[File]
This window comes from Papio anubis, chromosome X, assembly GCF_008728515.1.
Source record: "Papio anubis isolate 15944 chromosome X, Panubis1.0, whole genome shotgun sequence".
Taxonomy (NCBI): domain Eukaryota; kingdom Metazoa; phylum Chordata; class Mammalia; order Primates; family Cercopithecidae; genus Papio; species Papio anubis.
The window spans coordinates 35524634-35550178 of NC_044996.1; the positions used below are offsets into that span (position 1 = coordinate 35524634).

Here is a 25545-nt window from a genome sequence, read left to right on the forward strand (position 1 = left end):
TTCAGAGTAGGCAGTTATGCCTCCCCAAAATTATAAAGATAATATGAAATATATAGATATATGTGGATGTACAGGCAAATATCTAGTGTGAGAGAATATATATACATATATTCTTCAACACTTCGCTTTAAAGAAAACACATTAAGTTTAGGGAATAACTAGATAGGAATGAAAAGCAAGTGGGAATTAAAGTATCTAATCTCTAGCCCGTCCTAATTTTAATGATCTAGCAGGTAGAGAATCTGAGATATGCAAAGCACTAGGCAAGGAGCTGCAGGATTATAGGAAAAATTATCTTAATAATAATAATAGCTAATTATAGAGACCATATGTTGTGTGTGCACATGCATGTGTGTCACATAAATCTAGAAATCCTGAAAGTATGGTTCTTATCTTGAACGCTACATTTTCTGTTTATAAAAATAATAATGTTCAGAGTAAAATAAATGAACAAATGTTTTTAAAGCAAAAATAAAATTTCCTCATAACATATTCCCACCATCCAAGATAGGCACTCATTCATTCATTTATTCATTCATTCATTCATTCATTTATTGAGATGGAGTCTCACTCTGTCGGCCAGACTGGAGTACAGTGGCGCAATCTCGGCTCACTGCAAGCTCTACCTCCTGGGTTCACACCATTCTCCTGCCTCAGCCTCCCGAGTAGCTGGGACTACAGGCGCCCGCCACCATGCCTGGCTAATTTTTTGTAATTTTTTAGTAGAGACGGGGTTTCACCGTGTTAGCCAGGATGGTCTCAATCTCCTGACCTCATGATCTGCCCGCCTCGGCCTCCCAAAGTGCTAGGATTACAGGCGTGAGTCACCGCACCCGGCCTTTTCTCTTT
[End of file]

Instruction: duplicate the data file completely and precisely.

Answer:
This window comes from Papio anubis, chromosome X, assembly GCF_008728515.1.
Source record: "Papio anubis isolate 15944 chromosome X, Panubis1.0, whole genome shotgun sequence".
Taxonomy (NCBI): domain Eukaryota; kingdom Metazoa; phylum Chordata; class Mammalia; order Primates; family Cercopithecidae; genus Papio; species Papio anubis.
The window spans coordinates 35524634-35550178 of NC_044996.1; the positions used below are offsets into that span (position 1 = coordinate 35524634).

Here is a 25545-nt window from a genome sequence, read left to right on the forward strand (position 1 = left end):
TTCAGAGTAGGCAGTTATGCCTCCCCAAAATTATAAAGATAATATGAAATATATAGATATATGTGGATGTACAGGCAAATATCTAGTGTGAGAGAATATATATACATATATTCTTCAACACTTCGCTTTAAAGAAAACACATTAAGTTTAGGGAATAACTAGATAGGAATGAAAAGCAAGTGGGAATTAAAGTATCTAATCTCTAGCCCGTCCTAATTTTAATGATCTAGCAGGTAGAGAATCTGAGATATGCAAAGCACTAGGCAAGGAGCTGCAGGATTATAGGAAAAATTATCTTAATAATAATAATAGCTAATTATAGAGACCATATGTTGTGTGTGCACATGCATGTGTGTCACATAAATCTAGAAATCCTGAAAGTATGGTTCTTATCTTGAACGCTACATTTTCTGTTTATAAAAATAATAATGTTCAGAGTAAAATAAATGAACAAATGTTTTTAAAGCAAAAATAAAATTTCCTCATAACATATTCCCACCATCCAAGATAGGCACTCATTCATTCATTTATTCATTCATTCATTCATTCATTTATTGAGATGGAGTCTCACTCTGTCGGCCAGACTGGAGTACAGTGGCGCAATCTCGGCTCACTGCAAGCTCTACCTCCTGGGTTCACACCATTCTCCTGCCTCAGCCTCCCGAGTAGCTGGGACTACAGGCGCCCGCCACCATGCCTGGCTAATTTTTTGTAATTTTTTAGTAGAGACGGGGTTTCACCGTGTTAGCCAGGATGGTCTCAATCTCCTGACCTCATGATCTGCCCGCCTCGGCCTCCCAAAGTGCTAGGATTACAGGCGTGAGTCACCGCACCCGGCCTTTTCTCTTT